More InformationA critical issue right now in the state of Utah relates to gender and higher education. Many leaders (e.g., Commissioner of Higher Education, USHE College and University presidents, Governor, District Superintendents, religious leaders) and Utah citizens and educators have expressed dismay that Utah is below the national average when it comes to women completing degrees in higher educational settings. This includes 1) a lower number of young women going to college initially after high school and 2) a higher number of college dropouts (i.e., women who start college and do not complete their degrees). This is a cause for concern for many reasons. For example, the rate of divorce has increased within the state and many unqualified women find themselves unprepared to support their families. In fact, the number of single mothers supporting children and living in poverty in Utah follows the national statistics. In addition, all types of organizations will continue to need a diverse, qualified, and educated workforce in future years. Although many speculate regarding the causes and challenges at the heart of this broader phenomenon, Utah stakeholders are unclear when it comes to the deeper complexities of this issue in the lives of the young female citizens within the state. One thing is clear; something must be done. But, leaders are not sure what to do next.
To effectively move forward in any type of change intervention, thorough research must be conducted to understand these complex issues within the lives of young women and within their families, schools, and communities. This is a proposal to do just that. Dr. Susan R. Madsen has been in discussions since November of 2008 with the Commissioner and Associate Commissioner of Higher Education within the state of Utah and also with key administrators at UVU regarding this issue. The Commissioner's office has asked Susan to lead a comprehensive research project (multiple studies) that will explore these issues within the state during the 2009-2011 adademic years. After the research is completed, she wil then co-chair a state-wide taskforce with many stakeholders and constituencies throughout the state to design and develop strategies, programs, and initiatives that will ultimately improve the number of women completing their college degrees in future years.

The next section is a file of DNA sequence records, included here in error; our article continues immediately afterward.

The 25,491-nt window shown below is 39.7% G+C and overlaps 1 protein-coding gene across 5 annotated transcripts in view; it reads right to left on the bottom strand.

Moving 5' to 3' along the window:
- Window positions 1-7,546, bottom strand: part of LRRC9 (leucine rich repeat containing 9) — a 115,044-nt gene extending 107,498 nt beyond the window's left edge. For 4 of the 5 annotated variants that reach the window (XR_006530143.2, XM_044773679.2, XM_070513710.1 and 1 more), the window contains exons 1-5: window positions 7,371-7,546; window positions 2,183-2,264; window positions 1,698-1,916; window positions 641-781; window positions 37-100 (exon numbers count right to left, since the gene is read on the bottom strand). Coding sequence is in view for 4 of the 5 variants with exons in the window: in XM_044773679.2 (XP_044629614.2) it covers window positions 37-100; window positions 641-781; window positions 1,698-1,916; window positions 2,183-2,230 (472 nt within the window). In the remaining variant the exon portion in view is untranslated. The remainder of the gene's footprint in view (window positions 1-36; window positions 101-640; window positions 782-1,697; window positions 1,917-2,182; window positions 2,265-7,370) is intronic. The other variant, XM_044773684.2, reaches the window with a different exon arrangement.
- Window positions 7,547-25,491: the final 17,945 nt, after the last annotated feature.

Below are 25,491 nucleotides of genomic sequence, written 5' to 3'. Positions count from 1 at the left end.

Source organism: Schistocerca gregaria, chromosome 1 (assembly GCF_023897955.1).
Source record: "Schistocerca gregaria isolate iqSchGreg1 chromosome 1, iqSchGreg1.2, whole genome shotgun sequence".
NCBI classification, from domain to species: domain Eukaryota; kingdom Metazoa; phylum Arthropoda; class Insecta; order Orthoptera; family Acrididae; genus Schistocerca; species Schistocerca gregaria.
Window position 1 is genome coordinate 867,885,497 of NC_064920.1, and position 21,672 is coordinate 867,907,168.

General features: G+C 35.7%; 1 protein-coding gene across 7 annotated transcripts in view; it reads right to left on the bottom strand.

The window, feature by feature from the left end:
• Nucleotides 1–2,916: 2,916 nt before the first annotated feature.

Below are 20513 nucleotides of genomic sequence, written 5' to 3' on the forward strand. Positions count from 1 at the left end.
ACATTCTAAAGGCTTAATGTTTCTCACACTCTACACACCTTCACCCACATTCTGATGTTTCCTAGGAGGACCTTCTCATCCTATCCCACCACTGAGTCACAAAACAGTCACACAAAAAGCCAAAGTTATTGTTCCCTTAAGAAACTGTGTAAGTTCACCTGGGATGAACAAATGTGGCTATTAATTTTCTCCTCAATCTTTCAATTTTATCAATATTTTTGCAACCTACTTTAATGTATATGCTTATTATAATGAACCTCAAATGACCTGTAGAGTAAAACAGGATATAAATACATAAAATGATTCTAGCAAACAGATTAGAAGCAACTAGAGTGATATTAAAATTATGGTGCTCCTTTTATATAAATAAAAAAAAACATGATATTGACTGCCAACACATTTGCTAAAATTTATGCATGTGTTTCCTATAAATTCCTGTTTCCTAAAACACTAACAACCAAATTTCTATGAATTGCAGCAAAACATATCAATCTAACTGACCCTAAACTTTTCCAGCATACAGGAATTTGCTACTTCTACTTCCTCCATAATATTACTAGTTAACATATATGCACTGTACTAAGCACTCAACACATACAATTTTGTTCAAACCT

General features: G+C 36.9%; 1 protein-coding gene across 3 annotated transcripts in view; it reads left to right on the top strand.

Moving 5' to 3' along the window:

Plans are being made for the first two stages of this project. Stage I is to conduct a thorough review of existing literature and resources. This will include published literature in journals, reports, and data gathered nationally and through the K-12 and higher education systems in the state of Utah. The project team will also be compiling a database of all existing programs within Utah that are attempting to address this issue. This will include visits with campuses and school districts, phone and face-to-face visits with those working in existing programs (many of which are not getting the results they need), and meetings with educators and administrators with information that may prove helpful. They will also be writing a report for the Commissioner's office, leaders of colleges/universities in the state, and others. Stage II is focused on conducting multiple research studies to help us more deeply understand the underlying issues related to choices of young women to (or not to) further their education. They will be using some innovative software and technology (Interactive Dialogue System) to conduct focus groups with high school students, high school graduates, college students, and college dropouts as well as opinion leaders (parents, high school counselors, teachers, college staff, etc.) throughout the state. From the results of these extensive focus groups, the project team will then conduct an online survey to be widely distributed within the state to the various groups (high school students, college students, parents, teachers, etc.).
These researchers and change agents are determined to lead this study within the state and also become strong proponents for change. Everyone involved is passionate about helping young women become better prepared for their lives (with all the uncertainty life can bring) and to become competent and active mothers, workers, church and community members, business employees and employers, leaders of social change, and more. Contributions to this important and meaningful project can ultimately benefit thousands.
- Secondary research: May 2009 - December 2009
- Primary research (collect data): January 2010 - October 2010
- Analysis of data and writing reports: October 2010 - December 2010
- Designing, developing, and implementing solutions: December 2010+